Image courtesy of MediaLk.com.
Medical and Civil Rights Professionals Association of Doctors (MCPA), demanded the Human Rights Commission of Sri Lanka (HRCSL) move the law against Health Minister Keheliya Rambukwella, Health Ministry Secretary Janaka Sri Chandragupta and several other top officials of the Health Ministry, for importing unregistered and substandard medicinal drugs which allegedly claimed the lives of some patients and rendered several others blind.
MCPA President, Chamal Sanjeewa and several other civil rights organisations, filing a complaint, yesterday (26), with the HRCSL urged it to take action against the Health Minister, the Health Ministry Secretary, the Director General Health Services (DGHS), Dr. Asela Gunawardena, Additional Secretary to the Ministry Dr. Saman Ratnayake and the Chairman and Chief Executive Officer of the National Medicines Regulatory Authority (NMRA).
The People’s Movement against Bribery and Corruption, the MCPA and legal activists filed a complaint against the vision impairment and death of patients due to substandard drugs. The complainants alleged that despite the repeated cautioning, the Health Ministry and the NMRA continued to conduct emergency purchasing of unregistered and substandard medicinal drugs.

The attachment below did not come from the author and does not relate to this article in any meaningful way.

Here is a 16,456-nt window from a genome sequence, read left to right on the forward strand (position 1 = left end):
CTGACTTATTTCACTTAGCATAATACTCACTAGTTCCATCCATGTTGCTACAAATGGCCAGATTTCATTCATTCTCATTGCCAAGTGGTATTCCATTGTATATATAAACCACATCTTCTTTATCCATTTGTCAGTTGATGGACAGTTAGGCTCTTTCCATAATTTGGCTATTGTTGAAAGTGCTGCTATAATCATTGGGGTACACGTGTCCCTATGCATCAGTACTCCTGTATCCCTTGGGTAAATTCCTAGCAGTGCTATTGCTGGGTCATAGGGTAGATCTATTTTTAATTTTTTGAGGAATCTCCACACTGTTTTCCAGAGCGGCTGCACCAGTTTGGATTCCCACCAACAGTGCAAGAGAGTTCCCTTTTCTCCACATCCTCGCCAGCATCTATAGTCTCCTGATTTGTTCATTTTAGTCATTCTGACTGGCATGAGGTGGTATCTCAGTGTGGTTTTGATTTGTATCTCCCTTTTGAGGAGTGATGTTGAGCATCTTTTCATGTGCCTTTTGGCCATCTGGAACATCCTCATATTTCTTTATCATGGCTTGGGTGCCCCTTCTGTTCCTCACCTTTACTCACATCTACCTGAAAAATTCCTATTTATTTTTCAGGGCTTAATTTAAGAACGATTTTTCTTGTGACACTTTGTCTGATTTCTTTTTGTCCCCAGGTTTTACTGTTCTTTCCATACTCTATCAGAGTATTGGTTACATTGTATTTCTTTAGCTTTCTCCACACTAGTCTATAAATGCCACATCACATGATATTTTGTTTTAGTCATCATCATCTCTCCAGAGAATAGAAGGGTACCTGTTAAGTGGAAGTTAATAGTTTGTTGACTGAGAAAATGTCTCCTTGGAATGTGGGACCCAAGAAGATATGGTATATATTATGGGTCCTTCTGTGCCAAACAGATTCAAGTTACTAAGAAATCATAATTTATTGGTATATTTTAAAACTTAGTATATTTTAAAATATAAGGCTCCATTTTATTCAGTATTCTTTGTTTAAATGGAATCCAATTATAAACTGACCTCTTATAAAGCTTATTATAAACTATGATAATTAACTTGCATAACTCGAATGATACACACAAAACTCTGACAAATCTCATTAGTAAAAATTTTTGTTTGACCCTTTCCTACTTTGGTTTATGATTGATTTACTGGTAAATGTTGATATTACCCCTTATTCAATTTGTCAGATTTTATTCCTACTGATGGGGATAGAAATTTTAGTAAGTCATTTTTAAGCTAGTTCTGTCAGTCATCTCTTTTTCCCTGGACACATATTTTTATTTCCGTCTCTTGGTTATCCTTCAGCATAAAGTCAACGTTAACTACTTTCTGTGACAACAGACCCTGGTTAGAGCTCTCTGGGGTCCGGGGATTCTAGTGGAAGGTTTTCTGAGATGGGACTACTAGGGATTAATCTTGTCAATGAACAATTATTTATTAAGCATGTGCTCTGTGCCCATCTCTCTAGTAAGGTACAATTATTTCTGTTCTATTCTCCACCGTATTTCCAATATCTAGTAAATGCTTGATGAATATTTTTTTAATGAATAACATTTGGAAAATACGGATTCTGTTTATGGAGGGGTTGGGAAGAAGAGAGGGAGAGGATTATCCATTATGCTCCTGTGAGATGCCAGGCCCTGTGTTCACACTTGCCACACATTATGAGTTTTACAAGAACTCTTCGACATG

It was reported that the Prednisolone used following surgery had caused a significant loss of vision in post surgical patients at the National Eye Hospital, Colombo, and the District General Hospital. According to reports it was also not possible to restore vision to the patients who had suffered its loss, the MCPA President lamented.
Also, several deaths have been reported at the Teaching Hospital Peradeniya and Sirimavo Bandaranaike Hospital due to inferior anaesthetic drugs, he alleged observing that there were strong possibilities of there being unreported incidents across the island as well.
Chairman of the People’s Movement against Bribery and Corruption Kamantha Roshan noted that this serious situation had occurred as officials were not afraid of bringing in substandard drugs because of the lack of law enforcement in the country.